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This program aimed to use Internet and mobile technologies, such as iPads and mobile phones, to provide accurate, low cost eye exams and coordinated diabetes and heart care to Indigenous people in remote parts of the Northern Territory and Central Australia.
A mobile, web-based, disease management tool was trialled at four remote Indigenous sites with the aim of empowering Indigenous Health Workers (IHW) to care for the eye health of people at a local, community level.
TEAMSnet was a collaborative program between the University of Melbourne, the Fred Hollows Foundation, the Aboriginal Medical Services Alliance Northern Territory (AMSANT), Centre for Eye Research Australia and the University of Sydney Clinical Trials Centre. It was additionally funded by the National Health and Medical Research Council.
Abstract adapted from the Fred Hollows Foundation and the University of Melbourne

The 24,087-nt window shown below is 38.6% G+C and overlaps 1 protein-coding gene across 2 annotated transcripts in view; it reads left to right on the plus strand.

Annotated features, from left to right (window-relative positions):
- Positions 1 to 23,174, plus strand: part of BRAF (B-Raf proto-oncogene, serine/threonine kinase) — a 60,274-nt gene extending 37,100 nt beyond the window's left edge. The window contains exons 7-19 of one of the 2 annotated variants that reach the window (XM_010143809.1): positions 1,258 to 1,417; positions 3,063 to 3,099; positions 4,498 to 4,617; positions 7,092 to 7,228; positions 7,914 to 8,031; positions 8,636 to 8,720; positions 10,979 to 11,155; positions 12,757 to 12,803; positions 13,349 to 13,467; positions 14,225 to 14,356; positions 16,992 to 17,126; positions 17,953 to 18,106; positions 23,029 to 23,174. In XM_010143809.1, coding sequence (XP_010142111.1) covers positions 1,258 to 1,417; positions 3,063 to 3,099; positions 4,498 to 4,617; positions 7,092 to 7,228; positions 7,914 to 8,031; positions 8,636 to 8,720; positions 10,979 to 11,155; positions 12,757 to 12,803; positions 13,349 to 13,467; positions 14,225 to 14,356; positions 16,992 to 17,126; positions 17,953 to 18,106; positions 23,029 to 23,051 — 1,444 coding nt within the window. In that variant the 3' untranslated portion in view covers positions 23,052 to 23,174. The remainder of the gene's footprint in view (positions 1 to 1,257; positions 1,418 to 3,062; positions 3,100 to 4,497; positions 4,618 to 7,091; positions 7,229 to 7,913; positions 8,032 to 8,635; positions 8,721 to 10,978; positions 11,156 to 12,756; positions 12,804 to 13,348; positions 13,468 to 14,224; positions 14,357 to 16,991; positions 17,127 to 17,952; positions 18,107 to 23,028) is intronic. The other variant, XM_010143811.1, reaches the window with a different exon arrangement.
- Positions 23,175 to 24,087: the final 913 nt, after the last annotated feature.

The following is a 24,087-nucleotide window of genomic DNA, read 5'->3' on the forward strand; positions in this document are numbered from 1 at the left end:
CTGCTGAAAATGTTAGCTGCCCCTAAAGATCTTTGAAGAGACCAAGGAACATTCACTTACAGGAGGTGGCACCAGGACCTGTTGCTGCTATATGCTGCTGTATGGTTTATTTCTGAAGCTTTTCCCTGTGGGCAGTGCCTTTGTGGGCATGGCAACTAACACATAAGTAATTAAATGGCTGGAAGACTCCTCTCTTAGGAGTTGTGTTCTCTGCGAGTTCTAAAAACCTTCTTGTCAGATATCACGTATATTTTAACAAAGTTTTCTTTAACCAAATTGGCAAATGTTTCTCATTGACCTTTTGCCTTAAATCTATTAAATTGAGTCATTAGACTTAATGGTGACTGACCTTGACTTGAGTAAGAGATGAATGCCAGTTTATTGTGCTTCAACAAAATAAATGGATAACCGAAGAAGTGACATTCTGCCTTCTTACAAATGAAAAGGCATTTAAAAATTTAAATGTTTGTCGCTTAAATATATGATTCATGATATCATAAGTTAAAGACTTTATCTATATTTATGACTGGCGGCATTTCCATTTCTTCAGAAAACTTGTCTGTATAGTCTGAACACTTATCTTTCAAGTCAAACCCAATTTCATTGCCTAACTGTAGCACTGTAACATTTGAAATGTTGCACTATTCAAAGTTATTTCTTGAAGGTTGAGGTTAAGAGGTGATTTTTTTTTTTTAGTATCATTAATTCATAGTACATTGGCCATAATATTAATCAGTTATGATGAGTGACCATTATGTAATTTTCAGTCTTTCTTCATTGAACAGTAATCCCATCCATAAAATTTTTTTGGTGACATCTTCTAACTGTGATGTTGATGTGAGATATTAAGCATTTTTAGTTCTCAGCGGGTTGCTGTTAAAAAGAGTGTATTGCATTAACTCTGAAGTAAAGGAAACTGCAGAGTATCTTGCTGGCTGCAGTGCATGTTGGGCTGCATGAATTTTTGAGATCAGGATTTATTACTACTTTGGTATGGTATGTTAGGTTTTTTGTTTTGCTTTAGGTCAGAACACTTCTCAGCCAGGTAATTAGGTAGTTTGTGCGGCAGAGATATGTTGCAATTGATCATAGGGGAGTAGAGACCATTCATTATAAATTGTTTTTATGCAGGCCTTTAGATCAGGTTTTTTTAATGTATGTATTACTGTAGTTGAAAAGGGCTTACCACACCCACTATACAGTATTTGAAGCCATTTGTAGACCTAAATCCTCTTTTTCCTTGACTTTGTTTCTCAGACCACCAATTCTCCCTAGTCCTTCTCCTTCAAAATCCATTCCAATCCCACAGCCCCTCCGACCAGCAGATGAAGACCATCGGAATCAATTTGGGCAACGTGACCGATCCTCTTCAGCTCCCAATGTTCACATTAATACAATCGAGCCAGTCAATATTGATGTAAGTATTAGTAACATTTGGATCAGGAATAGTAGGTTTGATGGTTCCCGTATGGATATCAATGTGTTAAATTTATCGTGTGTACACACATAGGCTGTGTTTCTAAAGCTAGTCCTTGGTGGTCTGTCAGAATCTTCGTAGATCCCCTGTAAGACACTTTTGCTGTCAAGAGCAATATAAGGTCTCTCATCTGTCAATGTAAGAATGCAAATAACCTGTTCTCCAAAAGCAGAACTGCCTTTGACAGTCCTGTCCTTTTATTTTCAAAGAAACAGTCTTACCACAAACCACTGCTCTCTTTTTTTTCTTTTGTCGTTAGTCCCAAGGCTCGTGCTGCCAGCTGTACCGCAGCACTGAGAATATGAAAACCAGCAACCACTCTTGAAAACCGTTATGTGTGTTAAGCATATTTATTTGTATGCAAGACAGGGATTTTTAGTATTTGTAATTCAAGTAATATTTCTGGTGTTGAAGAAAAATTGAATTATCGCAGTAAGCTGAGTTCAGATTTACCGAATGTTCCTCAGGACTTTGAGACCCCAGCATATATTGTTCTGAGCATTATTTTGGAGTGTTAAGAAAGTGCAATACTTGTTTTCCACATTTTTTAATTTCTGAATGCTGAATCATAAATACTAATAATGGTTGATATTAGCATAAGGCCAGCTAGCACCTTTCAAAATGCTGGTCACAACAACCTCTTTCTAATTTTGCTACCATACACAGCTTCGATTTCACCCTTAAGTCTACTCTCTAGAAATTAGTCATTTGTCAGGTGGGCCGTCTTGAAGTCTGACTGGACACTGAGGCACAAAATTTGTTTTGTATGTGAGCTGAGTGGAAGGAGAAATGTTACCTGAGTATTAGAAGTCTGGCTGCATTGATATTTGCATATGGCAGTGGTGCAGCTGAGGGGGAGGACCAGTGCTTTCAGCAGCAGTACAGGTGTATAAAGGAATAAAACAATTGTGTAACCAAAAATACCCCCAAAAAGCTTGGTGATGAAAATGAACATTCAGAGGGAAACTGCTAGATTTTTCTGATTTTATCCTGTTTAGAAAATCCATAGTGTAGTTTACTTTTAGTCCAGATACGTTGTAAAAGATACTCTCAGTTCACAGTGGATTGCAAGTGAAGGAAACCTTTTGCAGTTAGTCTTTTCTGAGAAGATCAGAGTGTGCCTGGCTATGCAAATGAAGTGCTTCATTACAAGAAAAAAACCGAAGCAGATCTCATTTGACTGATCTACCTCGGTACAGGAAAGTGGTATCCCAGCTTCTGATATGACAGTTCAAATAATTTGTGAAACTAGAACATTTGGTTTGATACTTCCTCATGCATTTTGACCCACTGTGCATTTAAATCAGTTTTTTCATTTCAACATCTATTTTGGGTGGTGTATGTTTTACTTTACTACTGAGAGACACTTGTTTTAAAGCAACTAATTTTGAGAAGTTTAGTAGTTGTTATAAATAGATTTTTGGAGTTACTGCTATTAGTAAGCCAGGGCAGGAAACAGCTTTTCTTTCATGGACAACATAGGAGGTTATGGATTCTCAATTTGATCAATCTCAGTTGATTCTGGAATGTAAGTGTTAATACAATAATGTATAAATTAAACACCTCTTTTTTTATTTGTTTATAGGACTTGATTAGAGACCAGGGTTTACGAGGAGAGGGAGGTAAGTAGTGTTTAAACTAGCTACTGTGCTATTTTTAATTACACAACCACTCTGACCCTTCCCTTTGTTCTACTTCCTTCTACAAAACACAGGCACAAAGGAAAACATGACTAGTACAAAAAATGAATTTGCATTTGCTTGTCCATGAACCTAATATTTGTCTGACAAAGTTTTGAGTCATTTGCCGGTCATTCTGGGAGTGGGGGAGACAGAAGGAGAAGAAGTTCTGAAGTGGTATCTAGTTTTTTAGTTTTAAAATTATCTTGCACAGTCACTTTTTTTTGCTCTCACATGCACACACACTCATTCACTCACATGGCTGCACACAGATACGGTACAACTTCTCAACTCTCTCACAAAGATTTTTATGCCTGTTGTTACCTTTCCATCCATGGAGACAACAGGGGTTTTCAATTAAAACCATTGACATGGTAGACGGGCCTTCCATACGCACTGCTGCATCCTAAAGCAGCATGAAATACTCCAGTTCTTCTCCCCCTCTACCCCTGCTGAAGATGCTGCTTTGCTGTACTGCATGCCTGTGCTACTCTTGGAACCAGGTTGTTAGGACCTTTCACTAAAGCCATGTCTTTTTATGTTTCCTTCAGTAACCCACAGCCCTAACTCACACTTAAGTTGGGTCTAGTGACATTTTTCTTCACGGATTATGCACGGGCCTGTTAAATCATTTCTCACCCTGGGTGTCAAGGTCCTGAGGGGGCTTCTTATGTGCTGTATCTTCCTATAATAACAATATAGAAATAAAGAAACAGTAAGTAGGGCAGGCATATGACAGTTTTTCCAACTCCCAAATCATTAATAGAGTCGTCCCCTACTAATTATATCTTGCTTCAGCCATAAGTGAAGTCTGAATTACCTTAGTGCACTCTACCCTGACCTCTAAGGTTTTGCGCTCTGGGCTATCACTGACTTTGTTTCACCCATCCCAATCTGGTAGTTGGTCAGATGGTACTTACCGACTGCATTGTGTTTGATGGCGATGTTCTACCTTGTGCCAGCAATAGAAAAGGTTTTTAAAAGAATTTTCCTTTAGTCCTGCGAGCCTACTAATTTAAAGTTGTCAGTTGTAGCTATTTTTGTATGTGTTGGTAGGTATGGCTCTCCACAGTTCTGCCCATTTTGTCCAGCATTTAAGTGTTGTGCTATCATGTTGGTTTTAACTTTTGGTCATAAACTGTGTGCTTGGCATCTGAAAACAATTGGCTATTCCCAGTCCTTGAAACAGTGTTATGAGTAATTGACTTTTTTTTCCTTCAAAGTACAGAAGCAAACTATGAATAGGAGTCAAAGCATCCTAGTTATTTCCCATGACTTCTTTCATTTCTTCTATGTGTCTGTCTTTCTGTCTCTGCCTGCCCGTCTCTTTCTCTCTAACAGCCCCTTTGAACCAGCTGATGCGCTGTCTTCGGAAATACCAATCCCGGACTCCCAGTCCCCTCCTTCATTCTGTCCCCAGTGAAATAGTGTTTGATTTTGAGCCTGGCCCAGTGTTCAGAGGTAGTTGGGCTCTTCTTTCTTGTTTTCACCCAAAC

Centre for Eye Research Australia
Royal Victorian Eye & Ear Hospital
Peter Howson Wing
Level 1, 32 Gisborne Street
East Melbourne Vic 3002
Ph: (03) 9929 8360
Fax: (03) 9662 3859
This audiovisual presentation explains TEAMSnet, a program to reduce diabetes-related blindness and combat chronic disease among Indigenous Australians. Visions uses interviews with the University of Melbourne's Associate Professor Sven-Erik Burcell, as well as the Chief Executive Officer of the Fred Hollows Foundation, Brian Doolan, and Associate Professor Eosse Lamoureux from the Centre for Eye Research Australia, to detail how the development of a mobile, web-based, disease management tool will empower Indigenous Health Workers (IHW) to care for the eye health of people at a local, community level.
TEAMSnet facilitates the monitoring and timely treatment of patients in rural and remote areas and accesses the specialist diagnostic services of clinics in Sydney and Melbourne to address preventable blindness, including diabetic retinopathy and cardiovascular disease.
Australian Indigenous HealthInfoNet abstract